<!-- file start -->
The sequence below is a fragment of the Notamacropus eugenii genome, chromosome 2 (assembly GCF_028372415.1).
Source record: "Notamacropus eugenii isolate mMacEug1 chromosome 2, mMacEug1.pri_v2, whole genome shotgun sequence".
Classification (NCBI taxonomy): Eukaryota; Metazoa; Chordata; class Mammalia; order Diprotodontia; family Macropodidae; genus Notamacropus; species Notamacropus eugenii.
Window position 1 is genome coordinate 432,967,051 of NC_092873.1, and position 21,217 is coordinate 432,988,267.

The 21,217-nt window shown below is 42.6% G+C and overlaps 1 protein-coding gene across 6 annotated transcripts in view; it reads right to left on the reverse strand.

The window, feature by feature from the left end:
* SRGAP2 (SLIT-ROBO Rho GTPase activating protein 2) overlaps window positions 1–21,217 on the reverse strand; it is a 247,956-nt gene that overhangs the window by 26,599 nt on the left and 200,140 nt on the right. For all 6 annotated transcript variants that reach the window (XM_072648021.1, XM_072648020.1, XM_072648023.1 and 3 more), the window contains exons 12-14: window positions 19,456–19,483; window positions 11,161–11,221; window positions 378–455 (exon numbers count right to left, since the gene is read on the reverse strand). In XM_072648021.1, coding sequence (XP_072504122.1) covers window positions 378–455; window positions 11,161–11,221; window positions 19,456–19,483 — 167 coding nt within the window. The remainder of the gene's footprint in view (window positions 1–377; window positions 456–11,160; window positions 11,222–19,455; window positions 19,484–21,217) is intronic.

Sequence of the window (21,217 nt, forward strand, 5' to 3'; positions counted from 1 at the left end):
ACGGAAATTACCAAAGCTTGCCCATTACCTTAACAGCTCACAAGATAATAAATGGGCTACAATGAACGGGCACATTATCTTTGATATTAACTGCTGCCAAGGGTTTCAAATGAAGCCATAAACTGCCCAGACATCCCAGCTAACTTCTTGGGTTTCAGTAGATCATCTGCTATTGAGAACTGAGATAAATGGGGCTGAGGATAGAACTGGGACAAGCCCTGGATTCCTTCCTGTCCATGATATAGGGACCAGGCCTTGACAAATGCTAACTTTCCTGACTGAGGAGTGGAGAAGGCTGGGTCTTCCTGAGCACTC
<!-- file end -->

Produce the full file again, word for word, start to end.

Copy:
The sequence below is a fragment of the Notamacropus eugenii genome, chromosome 2 (assembly GCF_028372415.1).
Source record: "Notamacropus eugenii isolate mMacEug1 chromosome 2, mMacEug1.pri_v2, whole genome shotgun sequence".
Classification (NCBI taxonomy): Eukaryota; Metazoa; Chordata; class Mammalia; order Diprotodontia; family Macropodidae; genus Notamacropus; species Notamacropus eugenii.
Window position 1 is genome coordinate 432,967,051 of NC_092873.1, and position 21,217 is coordinate 432,988,267.

The 21,217-nt window shown below is 42.6% G+C and overlaps 1 protein-coding gene across 6 annotated transcripts in view; it reads right to left on the reverse strand.

The window, feature by feature from the left end:
* SRGAP2 (SLIT-ROBO Rho GTPase activating protein 2) overlaps window positions 1–21,217 on the reverse strand; it is a 247,956-nt gene that overhangs the window by 26,599 nt on the left and 200,140 nt on the right. For all 6 annotated transcript variants that reach the window (XM_072648021.1, XM_072648020.1, XM_072648023.1 and 3 more), the window contains exons 12-14: window positions 19,456–19,483; window positions 11,161–11,221; window positions 378–455 (exon numbers count right to left, since the gene is read on the reverse strand). In XM_072648021.1, coding sequence (XP_072504122.1) covers window positions 378–455; window positions 11,161–11,221; window positions 19,456–19,483 — 167 coding nt within the window. The remainder of the gene's footprint in view (window positions 1–377; window positions 456–11,160; window positions 11,222–19,455; window positions 19,484–21,217) is intronic.

Sequence of the window (21,217 nt, forward strand, 5' to 3'; positions counted from 1 at the left end):
ACGGAAATTACCAAAGCTTGCCCATTACCTTAACAGCTCACAAGATAATAAATGGGCTACAATGAACGGGCACATTATCTTTGATATTAACTGCTGCCAAGGGTTTCAAATGAAGCCATAAACTGCCCAGACATCCCAGCTAACTTCTTGGGTTTCAGTAGATCATCTGCTATTGAGAACTGAGATAAATGGGGCTGAGGATAGAACTGGGACAAGCCCTGGATTCCTTCCTGTCCATGATATAGGGACCAGGCCTTGACAAATGCTAACTTTCCTGACTGAGGAGTGGAGAAGGCTGGGTCTTCCTGAGCACTC